The company I work for (Health Catalyst)*, and the group I work in particularly, is moving towards continuous delivery/deployment (which for us right now means deployable after every sprint, which hasn’t been the case over the past year or so in our development efforts). We use Visual Studio Team Services (VSTS) for much of our tooling, including their new build system. As a part of the build we want to label our artifacts and, though it seems silly, naming/labeling our artifact proves to be a little cumbersome because we like to include the sprint number we are on in the build name. That means this has to change for each build definition that we have (we have quite a few products at this point) and it just seemed silly that we have to either hard code that and change that for each sprint or add a variable called Current Sprint to each build definition and change that every 3 weeks for each build definition.
Changing a build number is trivial (but tedious for the number of build definitions we have) and, since it is a manual process, it is ripe for error, like we experienced recently when we were stamping builds with the number of the previous sprint. The challenge with this, is that this number is determined when the build is queued, so it isn’t something that we can change in a step of the build process while the build is running. VSTS has a great api that provides access to what the current sprint number is and an API to update a build definition (including presumably the variables that are set/specified in the build definition).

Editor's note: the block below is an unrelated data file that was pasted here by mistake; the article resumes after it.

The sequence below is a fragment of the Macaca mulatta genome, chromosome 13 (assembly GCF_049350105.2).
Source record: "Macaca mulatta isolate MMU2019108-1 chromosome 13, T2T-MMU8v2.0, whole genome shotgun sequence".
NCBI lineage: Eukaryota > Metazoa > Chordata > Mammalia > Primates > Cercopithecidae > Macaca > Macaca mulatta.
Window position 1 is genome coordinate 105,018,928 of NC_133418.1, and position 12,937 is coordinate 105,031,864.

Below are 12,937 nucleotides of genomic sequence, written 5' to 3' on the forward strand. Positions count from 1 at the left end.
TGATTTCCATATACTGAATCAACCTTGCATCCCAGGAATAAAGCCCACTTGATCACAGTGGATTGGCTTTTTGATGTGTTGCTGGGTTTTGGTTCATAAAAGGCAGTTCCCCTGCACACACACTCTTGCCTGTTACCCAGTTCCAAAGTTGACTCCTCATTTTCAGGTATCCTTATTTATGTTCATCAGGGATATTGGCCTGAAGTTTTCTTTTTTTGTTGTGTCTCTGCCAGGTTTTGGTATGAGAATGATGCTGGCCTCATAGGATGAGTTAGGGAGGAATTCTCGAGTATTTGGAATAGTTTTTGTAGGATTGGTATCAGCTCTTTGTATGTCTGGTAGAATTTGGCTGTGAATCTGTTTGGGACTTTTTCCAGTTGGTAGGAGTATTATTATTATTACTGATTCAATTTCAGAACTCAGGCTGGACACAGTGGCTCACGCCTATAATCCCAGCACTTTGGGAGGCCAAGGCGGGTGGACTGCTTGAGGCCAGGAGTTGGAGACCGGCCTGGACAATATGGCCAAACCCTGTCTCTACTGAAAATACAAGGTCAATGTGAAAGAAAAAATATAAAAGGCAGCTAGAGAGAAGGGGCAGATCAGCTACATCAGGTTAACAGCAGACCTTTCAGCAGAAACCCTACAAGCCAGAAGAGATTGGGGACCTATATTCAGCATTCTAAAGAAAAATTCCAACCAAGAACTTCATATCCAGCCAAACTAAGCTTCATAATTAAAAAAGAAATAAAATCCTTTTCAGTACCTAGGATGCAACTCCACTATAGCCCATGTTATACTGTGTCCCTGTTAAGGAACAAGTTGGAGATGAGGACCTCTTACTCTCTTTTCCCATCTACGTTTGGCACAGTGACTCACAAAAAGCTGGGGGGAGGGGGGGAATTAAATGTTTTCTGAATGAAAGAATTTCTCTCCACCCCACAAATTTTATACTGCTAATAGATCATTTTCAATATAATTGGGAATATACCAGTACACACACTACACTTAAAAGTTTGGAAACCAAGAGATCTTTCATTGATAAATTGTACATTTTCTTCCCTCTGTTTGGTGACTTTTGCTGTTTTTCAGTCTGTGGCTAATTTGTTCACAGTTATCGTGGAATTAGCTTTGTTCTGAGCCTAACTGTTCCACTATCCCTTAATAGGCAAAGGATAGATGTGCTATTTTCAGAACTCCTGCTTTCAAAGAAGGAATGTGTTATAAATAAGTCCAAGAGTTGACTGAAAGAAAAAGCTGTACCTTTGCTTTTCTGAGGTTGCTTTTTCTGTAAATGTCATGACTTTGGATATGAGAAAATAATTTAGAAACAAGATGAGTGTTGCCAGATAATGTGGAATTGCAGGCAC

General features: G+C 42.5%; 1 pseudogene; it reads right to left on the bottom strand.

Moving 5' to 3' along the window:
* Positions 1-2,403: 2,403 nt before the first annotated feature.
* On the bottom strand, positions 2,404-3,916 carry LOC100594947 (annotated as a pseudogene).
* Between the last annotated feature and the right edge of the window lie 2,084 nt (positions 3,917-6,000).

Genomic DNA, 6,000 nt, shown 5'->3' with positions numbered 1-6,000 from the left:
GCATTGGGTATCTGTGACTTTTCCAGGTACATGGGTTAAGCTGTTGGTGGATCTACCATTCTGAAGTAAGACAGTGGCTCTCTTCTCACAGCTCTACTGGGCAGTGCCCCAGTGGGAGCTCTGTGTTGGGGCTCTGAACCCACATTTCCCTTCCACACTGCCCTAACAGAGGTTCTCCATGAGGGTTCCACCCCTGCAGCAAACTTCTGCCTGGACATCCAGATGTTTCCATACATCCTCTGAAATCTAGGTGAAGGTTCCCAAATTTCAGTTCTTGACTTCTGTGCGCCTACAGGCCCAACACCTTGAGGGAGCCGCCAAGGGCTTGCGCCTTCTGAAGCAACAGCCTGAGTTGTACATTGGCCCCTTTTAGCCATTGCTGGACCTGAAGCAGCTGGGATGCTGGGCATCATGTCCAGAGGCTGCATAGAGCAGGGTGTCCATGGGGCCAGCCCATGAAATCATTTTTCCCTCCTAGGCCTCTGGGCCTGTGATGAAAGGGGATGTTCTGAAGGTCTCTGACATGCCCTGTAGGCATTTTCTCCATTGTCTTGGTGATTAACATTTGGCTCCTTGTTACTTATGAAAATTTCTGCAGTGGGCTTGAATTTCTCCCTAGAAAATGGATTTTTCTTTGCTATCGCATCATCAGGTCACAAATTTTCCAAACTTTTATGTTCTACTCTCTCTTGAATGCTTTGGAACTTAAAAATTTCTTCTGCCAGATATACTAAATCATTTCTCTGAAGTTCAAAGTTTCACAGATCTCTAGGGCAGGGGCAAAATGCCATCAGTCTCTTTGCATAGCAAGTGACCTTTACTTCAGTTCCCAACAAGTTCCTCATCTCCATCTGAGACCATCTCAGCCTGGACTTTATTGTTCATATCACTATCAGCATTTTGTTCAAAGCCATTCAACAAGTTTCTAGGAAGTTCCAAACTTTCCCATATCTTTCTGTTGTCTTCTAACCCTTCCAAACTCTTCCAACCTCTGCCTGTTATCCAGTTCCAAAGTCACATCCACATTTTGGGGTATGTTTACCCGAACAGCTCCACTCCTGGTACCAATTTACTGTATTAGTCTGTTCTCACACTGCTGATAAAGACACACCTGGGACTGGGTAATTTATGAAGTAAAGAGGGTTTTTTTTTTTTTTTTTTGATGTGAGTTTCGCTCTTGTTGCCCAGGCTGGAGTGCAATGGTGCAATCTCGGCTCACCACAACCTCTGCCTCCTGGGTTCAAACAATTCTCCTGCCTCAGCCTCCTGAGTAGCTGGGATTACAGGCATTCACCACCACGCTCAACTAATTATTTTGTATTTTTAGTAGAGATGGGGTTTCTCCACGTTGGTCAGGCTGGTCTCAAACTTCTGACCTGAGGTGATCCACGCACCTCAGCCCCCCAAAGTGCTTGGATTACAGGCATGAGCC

Enter Azure Functions which, like AWS Lambdas, allows code to be executed in the cloud. In the case of Azure Functions, C# and Node.Js code can be executed based on a schedule or some type of triggering-events and you only pay for the code execution and accompanying required CPU time. So the idea is, that we write the code to get the current sprint and update our build definitions and then specify the schedule so that is aligns with our 3-week sprint cycle. I’m sure there are other solutions (and I should ask the VSTS folks what suggestions they have for this particular issue – we can’t be the only ones right?) but this just seems like a fun opportunity to automate a tedious manual process we do repeatedly and to try out a new cool technology (Azure Functions code execution on demand).
Pretty simple continuation to my blogging habit, but I’m determined to make this a regular habit and challenge my thinking and growth by sharing and learning from others, even if it means I come off as a little foolish or simple at times. I am excited for tomorrow’s post though. I’m going to introduce some great material I became aware of any in a webinar I recently attended by Dan Ashby (and put on by the Software Testing Club) that will serve as something of a series over the next little while. I’m looking forward to it!
*Note that any posts on this blog are my responsibility alone and do not necessarily reflect the views or opinions of my employer.